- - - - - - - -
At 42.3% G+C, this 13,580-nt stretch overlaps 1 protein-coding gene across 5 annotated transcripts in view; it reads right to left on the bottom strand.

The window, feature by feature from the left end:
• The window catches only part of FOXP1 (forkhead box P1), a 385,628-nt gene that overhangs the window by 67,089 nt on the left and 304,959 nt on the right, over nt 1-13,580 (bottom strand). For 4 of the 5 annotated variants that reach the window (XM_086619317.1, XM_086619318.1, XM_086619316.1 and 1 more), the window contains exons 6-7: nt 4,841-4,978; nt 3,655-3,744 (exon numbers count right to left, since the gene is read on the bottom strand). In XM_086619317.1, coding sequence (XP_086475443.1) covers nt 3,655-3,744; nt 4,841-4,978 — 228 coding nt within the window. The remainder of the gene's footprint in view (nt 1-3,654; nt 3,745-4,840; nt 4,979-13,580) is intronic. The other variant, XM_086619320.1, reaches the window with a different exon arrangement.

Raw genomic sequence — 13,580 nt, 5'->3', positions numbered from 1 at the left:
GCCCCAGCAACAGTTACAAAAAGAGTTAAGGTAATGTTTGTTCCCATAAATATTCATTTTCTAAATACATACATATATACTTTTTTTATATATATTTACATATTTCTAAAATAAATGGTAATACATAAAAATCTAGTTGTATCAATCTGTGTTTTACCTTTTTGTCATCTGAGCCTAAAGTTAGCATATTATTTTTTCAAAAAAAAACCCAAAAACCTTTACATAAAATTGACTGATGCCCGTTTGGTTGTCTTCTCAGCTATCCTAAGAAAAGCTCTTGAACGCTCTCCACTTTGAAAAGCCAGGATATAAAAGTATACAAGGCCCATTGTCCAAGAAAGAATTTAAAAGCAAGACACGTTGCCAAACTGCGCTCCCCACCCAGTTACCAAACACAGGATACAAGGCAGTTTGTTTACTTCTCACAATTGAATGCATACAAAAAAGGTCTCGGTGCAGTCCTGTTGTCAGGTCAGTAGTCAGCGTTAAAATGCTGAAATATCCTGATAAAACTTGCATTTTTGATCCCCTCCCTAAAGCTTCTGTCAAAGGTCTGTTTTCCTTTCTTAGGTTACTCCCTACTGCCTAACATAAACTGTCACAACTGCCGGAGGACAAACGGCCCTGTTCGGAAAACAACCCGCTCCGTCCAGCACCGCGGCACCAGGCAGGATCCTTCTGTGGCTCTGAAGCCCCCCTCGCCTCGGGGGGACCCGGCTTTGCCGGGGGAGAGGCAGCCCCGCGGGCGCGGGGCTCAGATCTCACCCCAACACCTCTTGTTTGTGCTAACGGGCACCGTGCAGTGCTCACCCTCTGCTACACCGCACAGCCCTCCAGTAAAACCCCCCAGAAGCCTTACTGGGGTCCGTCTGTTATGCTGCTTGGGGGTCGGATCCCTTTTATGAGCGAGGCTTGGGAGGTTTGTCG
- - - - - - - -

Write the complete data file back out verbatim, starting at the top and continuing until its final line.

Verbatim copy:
At 42.3% G+C, this 13,580-nt stretch overlaps 1 protein-coding gene across 5 annotated transcripts in view; it reads right to left on the bottom strand.

The window, feature by feature from the left end:
• The window catches only part of FOXP1 (forkhead box P1), a 385,628-nt gene that overhangs the window by 67,089 nt on the left and 304,959 nt on the right, over nt 1-13,580 (bottom strand). For 4 of the 5 annotated variants that reach the window (XM_086619317.1, XM_086619318.1, XM_086619316.1 and 1 more), the window contains exons 6-7: nt 4,841-4,978; nt 3,655-3,744 (exon numbers count right to left, since the gene is read on the bottom strand). In XM_086619317.1, coding sequence (XP_086475443.1) covers nt 3,655-3,744; nt 4,841-4,978 — 228 coding nt within the window. The remainder of the gene's footprint in view (nt 1-3,654; nt 3,745-4,840; nt 4,979-13,580) is intronic. The other variant, XM_086619320.1, reaches the window with a different exon arrangement.

Raw genomic sequence — 13,580 nt, 5'->3', positions numbered from 1 at the left:
GCCCCAGCAACAGTTACAAAAAGAGTTAAGGTAATGTTTGTTCCCATAAATATTCATTTTCTAAATACATACATATATACTTTTTTTATATATATTTACATATTTCTAAAATAAATGGTAATACATAAAAATCTAGTTGTATCAATCTGTGTTTTACCTTTTTGTCATCTGAGCCTAAAGTTAGCATATTATTTTTTCAAAAAAAAACCCAAAAACCTTTACATAAAATTGACTGATGCCCGTTTGGTTGTCTTCTCAGCTATCCTAAGAAAAGCTCTTGAACGCTCTCCACTTTGAAAAGCCAGGATATAAAAGTATACAAGGCCCATTGTCCAAGAAAGAATTTAAAAGCAAGACACGTTGCCAAACTGCGCTCCCCACCCAGTTACCAAACACAGGATACAAGGCAGTTTGTTTACTTCTCACAATTGAATGCATACAAAAAAGGTCTCGGTGCAGTCCTGTTGTCAGGTCAGTAGTCAGCGTTAAAATGCTGAAATATCCTGATAAAACTTGCATTTTTGATCCCCTCCCTAAAGCTTCTGTCAAAGGTCTGTTTTCCTTTCTTAGGTTACTCCCTACTGCCTAACATAAACTGTCACAACTGCCGGAGGACAAACGGCCCTGTTCGGAAAACAACCCGCTCCGTCCAGCACCGCGGCACCAGGCAGGATCCTTCTGTGGCTCTGAAGCCCCCCTCGCCTCGGGGGGACCCGGCTTTGCCGGGGGAGAGGCAGCCCCGCGGGCGCGGGGCTCAGATCTCACCCCAACACCTCTTGTTTGTGCTAACGGGCACCGTGCAGTGCTCACCCTCTGCTACACCGCACAGCCCTCCAGTAAAACCCCCCAGAAGCCTTACTGGGGTCCGTCTGTTATGCTGCTTGGGGGTCGGATCCCTTTTATGAGCGAGGCTTGGGAGGTTTGTCG